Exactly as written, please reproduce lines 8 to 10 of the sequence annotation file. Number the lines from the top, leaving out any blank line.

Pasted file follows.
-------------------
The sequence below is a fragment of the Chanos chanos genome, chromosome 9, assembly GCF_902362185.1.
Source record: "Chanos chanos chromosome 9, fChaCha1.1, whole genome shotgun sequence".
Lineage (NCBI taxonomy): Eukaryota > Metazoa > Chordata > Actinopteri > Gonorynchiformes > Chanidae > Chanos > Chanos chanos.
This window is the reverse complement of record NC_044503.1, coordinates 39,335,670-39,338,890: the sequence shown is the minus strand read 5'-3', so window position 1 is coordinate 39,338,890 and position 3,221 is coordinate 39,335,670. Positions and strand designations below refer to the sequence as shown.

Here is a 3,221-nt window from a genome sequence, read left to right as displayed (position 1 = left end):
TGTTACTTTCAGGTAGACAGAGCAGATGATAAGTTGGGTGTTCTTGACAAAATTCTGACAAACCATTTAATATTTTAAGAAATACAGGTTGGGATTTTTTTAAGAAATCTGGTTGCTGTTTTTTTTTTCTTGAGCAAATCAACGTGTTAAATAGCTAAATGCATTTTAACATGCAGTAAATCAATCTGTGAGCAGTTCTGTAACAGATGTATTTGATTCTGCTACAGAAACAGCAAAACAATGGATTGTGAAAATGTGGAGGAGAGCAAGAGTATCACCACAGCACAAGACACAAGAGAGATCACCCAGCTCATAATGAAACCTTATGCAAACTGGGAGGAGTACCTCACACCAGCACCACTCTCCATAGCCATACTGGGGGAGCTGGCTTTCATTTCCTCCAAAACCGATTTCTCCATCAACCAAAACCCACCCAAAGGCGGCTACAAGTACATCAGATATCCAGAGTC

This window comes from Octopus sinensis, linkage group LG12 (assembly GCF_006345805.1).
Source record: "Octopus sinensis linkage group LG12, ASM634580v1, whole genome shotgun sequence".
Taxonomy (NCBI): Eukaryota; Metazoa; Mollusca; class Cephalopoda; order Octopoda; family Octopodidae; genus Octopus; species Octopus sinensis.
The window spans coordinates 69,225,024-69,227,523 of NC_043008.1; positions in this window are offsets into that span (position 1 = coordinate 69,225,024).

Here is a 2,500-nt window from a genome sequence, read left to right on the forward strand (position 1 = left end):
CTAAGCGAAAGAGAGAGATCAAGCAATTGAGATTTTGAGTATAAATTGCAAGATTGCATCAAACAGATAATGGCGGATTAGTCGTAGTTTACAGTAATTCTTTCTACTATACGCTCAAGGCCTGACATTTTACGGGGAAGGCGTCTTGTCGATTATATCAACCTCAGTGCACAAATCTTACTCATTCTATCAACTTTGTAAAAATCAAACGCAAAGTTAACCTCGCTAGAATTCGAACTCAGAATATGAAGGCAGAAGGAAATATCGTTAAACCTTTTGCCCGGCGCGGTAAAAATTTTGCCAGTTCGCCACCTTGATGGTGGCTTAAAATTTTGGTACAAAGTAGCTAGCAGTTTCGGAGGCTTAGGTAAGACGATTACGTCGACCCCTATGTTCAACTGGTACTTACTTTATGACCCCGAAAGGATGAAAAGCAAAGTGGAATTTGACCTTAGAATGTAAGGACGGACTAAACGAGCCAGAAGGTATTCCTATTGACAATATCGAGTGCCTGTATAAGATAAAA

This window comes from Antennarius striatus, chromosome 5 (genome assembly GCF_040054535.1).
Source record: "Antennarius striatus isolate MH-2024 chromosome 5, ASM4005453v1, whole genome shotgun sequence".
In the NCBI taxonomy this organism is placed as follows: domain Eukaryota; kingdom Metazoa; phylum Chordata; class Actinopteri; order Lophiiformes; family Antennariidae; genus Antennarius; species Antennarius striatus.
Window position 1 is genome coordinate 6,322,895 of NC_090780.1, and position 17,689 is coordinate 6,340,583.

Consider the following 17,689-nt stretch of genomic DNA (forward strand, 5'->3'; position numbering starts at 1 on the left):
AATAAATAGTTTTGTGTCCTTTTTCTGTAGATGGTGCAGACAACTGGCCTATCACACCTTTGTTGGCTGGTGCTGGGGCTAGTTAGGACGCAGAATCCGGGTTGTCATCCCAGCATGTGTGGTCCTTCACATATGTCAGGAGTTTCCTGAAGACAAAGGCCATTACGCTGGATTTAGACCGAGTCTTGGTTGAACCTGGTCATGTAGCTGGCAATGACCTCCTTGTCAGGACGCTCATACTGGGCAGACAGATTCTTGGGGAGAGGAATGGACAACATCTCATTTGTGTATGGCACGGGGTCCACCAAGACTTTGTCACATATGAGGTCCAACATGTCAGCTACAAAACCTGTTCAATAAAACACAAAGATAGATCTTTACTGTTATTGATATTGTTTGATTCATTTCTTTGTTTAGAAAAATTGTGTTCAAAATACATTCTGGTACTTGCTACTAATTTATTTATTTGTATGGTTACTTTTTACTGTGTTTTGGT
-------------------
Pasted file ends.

Source record: "Octopus sinensis linkage group LG12, ASM634580v1, whole genome shotgun sequence".
Taxonomy (NCBI): Eukaryota; Metazoa; Mollusca; class Cephalopoda; order Octopoda; family Octopodidae; genus Octopus; species Octopus sinensis.
The window spans coordinates 69,225,024-69,227,523 of NC_043008.1; positions in this window are offsets into that span (position 1 = coordinate 69,225,024).